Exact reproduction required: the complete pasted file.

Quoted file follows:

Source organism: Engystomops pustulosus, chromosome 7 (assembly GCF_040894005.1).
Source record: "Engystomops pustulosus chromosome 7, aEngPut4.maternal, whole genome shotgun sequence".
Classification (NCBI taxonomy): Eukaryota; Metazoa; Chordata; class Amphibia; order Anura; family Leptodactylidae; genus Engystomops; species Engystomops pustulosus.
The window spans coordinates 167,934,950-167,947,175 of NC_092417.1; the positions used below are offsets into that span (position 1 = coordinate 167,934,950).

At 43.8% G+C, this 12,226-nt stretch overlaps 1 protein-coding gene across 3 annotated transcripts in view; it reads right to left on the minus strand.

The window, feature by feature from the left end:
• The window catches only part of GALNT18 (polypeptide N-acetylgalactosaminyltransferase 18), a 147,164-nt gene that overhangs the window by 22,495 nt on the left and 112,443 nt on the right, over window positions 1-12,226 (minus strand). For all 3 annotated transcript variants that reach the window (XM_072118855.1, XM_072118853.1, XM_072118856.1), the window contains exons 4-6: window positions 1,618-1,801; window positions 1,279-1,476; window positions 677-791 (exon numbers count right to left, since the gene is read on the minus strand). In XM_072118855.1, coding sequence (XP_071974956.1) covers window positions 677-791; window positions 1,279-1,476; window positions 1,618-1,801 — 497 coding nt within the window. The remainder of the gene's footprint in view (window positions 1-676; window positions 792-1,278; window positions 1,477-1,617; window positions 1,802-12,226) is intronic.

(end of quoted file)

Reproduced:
Source organism: Engystomops pustulosus, chromosome 7 (assembly GCF_040894005.1).
Source record: "Engystomops pustulosus chromosome 7, aEngPut4.maternal, whole genome shotgun sequence".
Classification (NCBI taxonomy): Eukaryota; Metazoa; Chordata; class Amphibia; order Anura; family Leptodactylidae; genus Engystomops; species Engystomops pustulosus.
The window spans coordinates 167,934,950-167,947,175 of NC_092417.1; the positions used below are offsets into that span (position 1 = coordinate 167,934,950).

At 43.8% G+C, this 12,226-nt stretch overlaps 1 protein-coding gene across 3 annotated transcripts in view; it reads right to left on the minus strand.

The window, feature by feature from the left end:
• The window catches only part of GALNT18 (polypeptide N-acetylgalactosaminyltransferase 18), a 147,164-nt gene that overhangs the window by 22,495 nt on the left and 112,443 nt on the right, over window positions 1-12,226 (minus strand). For all 3 annotated transcript variants that reach the window (XM_072118855.1, XM_072118853.1, XM_072118856.1), the window contains exons 4-6: window positions 1,618-1,801; window positions 1,279-1,476; window positions 677-791 (exon numbers count right to left, since the gene is read on the minus strand). In XM_072118855.1, coding sequence (XP_071974956.1) covers window positions 677-791; window positions 1,279-1,476; window positions 1,618-1,801 — 497 coding nt within the window. The remainder of the gene's footprint in view (window positions 1-676; window positions 792-1,278; window positions 1,477-1,617; window positions 1,802-12,226) is intronic.